Excavating the Afterlife The Archaeology of Early Chinese Religion

Guolong Lai

In Excavating the Afterlife, Guolong Lai explores the dialectical relationship between sociopolitical change and mortuary religion from an archaeological perspective. By examining burial structure, grave goods, and religious documents unearthed from groups of well-preserved tombs in southern China, Lai shows that new attitudes toward the dead, resulting from the trauma of violent political struggle and warfare, permanently altered the early Chinese conceptions of this world and the afterlife. The book grounds the important changes in religious beliefs and ritual practices firmly in the sociopolitical transition from the Warring States (ca. 453-221 BCE) to the early empires (3rd century-1st century BCE). 


A methodologically sophisticated synthesis of archaeological, art historical, and textual sources, Excavating the Afterlife will be of interest to art historians, archaeologists, and textual scholars of China, as well as to students of comparative religions.

ExcavatingAfterlife-Lai

2015

  • $65.00 cloth, 9780295994499
  • 320 pages
  • 81 b/w illus., 14 color plates, 1 map, 7 x 10 in.

about the author

Guolong Lai, Associate Professor of Chinese Art and Archaeology, earned his MA in Archaeology and Paleography at Beijing University and PhD in Art History at UCLA. He has worked at the National Museum of Chinese History in Beijing and the Getty Conservation Institute in Los Angeles, and received a Pre-doctoral Fellowship from the Smithsonian Institution in Washington DC and Postdoctoral Fellowships in the Society of Fellows in the Humanities at Columbia University and at Stanford University.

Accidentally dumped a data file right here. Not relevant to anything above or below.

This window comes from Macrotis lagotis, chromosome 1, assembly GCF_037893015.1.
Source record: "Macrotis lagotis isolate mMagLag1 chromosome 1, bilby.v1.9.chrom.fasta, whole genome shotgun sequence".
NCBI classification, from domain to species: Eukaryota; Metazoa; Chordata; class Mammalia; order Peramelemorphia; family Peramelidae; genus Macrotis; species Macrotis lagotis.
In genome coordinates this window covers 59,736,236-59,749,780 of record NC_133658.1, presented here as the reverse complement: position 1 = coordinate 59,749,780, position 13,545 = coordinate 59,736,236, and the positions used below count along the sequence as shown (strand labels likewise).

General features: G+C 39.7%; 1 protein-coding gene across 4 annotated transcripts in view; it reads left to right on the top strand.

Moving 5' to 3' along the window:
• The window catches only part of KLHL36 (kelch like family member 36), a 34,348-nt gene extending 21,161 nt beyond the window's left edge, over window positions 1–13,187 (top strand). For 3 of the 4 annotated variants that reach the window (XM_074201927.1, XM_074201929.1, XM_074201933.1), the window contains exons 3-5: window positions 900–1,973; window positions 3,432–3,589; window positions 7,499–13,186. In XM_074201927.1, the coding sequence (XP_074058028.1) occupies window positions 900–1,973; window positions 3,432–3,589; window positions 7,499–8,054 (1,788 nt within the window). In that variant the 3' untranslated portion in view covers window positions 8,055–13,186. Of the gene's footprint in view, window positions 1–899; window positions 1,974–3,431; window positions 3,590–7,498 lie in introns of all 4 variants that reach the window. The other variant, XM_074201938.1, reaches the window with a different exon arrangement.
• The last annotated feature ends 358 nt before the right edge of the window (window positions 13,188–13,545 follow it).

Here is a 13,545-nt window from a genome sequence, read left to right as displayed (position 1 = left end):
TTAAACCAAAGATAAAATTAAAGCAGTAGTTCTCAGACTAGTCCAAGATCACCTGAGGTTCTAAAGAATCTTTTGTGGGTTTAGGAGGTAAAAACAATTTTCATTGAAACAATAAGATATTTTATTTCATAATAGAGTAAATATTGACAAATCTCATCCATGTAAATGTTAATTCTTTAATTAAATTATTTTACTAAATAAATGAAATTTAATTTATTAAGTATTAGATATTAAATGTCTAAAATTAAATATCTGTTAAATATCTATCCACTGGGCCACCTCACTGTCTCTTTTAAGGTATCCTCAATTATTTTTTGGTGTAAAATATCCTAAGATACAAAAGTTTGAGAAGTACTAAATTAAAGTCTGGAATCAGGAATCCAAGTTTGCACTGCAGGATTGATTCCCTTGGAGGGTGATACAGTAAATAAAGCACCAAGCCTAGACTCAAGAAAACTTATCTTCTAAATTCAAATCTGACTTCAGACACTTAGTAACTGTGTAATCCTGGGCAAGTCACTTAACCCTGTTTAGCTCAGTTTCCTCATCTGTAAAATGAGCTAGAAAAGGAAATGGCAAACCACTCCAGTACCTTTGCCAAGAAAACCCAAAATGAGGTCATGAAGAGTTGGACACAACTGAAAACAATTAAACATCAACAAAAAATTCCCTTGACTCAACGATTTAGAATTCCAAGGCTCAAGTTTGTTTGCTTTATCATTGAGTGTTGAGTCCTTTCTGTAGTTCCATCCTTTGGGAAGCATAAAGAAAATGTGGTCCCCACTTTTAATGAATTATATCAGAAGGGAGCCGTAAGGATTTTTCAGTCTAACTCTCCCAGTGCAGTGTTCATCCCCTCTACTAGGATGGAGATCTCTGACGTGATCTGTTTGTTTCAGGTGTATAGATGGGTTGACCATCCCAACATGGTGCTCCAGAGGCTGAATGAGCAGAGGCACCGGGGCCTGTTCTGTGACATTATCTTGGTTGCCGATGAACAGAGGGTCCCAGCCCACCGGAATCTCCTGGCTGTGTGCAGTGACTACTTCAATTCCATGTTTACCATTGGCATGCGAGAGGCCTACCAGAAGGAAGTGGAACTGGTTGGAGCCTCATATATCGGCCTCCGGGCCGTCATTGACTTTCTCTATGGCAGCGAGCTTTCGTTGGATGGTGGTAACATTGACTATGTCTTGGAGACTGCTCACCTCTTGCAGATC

His research interests include early Chinese art and archaeology, Chinese paleography, museology, collecting history and provenance studies, and historic conservation in modern China, and has published widely in both English and Chinese.

He is the editor of Collectors, Collections and Collecting the Arts of China: Histories and Challenges (2013), and co-author of the exhibition catalogues Terracotta Warriors: The First Emperor & His Legacy (2011) and A Bronze Menagerie: Mat Weights of Early China (2006).

His many recent awards include a ACLS/CCK’s Comparative Perspectives on Chinese Culture and Society Grant in 2015, a Smithsonian Institution Freer/Sackler Library Travel Grant in 2013, and a ACLS/ Henry Luce Foundation Postdoctoral Fellowship in East and Southeast Asian Archaeology and Early History in 2011. He was also awarded membership in the Institute for Advanced Study at Princeton for 2014-15.

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